NASHVILLE — Tennessee’s election co-ordinator told his local counterparts Friday not to send absentee voting applications to some Tennesseans just yet, guidance issued the day after a court ordered that all 4.1 million registered voters can vote by mail during the coronavirus pandemic.
In his email, Tennessee Elections Coordinator Mark Goins told local election officials not to send the applications for people citing illness or COVID-19 as a reason. He wrote that the state may be revising its application form and that it will ask an appeals court to block the expansion to allow all voters to cast ballots by mail during the pandemic.
Those seeking to vote by mail for other valid reasons, including all voters 60 or older, can still be sent applications, Goins wrote.
Davidson County Chancellor Ellen Hobbs Lyle’s ruling late Thursday instructs that anyone who “determines it is impossible or unreasonable to vote in-person at a polling place due to the COVID-19 situation” is eligible to check a box on the absentee ballot about “being hospitalized, ill or physically disabled.”
Officials began accepting applications to vote by mail last month for the upcoming Aug. 6 primary election in Tennessee.
“If a voter calls and ask for an application because of COVID-19, go ahead and take their information so you can send them a form later with the revised language if we update the form or a stay is not granted,” Goins wrote Friday morning. The Tennessee Journal first reported the emails.
The state defended the guidance, saying it complies with the court’s ruling. But the decision drew criticism from a group that sued for the expansion in a separate federal case, calling the election official’s decision “obstruction and defiance.” And Democratic state Senate Minority Leader Jeff Yarbro said in a Twitter response that “court orders are not optional.”
“The state’s order is clear,” said Kristen Clarke, president of the Lawyers’ Committee for Civil Rights Under Law, which filed one of three similar lawsuits. “This kind of obstruction and defiance is intended to have one purpose — making it harder for people to vote.”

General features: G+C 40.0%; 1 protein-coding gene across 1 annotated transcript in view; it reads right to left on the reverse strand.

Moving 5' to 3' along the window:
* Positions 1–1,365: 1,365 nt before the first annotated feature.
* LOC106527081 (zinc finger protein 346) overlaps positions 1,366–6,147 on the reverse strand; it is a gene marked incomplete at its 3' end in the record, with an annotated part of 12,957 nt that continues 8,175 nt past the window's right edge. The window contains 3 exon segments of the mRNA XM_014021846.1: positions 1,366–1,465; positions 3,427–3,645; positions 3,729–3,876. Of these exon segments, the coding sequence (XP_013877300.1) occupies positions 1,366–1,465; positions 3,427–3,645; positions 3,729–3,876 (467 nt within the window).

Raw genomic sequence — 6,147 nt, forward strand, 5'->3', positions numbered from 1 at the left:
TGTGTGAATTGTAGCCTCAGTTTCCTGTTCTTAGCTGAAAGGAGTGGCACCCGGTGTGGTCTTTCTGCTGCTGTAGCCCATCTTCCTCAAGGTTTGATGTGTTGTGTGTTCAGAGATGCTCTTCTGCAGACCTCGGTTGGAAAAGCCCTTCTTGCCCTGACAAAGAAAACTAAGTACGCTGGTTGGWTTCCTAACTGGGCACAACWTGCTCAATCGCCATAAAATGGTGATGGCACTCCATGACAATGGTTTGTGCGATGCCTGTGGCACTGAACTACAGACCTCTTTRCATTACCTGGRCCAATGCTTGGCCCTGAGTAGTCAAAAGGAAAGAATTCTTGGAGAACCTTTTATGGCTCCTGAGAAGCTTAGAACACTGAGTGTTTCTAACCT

In a statement to The Associated Press, Goins said state officials “have communicated to counties that they should maintain requests related to COVID-19 in a way that will allow them to be processed in compliance with the trial court order and any further orders in the case. We are also in the process of updating our website with further guidance in accordance with the order.”
In the email, Goins also told local officials not to update their own forms or put anything on their website about the expansion under the court ruling while his office works on language for its website.
The court’s ruling requires that state officials “prominently post on their websites and disseminate to County Election Officials that voters who do not wish to vote in-person due to the COVID-19 virus situation are eligible to request an absentee ballot by mail or that such voters still have the option to vote in-person during Early voting or on Election Day.”
Lyle ruled that the state’s limits on absentee voting during the pandemic constitute “an unreasonable burden on the fundamental right to vote guaranteed by the Tennessee Constitution.” The judge wrote that any eligible voter can get an absentee ballot to avoid contracting or passing on COVID-19 in the “upcoming elections during the pendency of pandemic circumstances.”
The decision upends a determination by Republican Secretary of State Tre Hargett’s office that fear of catching or unwittingly spreading the virus at the polls wouldn’t qualify someone to vote by mail. The state argued such an expansion wouldn’t be feasible for the 2020 elections, claiming lack of money, personnel and equipment for increased voting by mail, among other concerns.
Jonathan Mattise, The Associated Press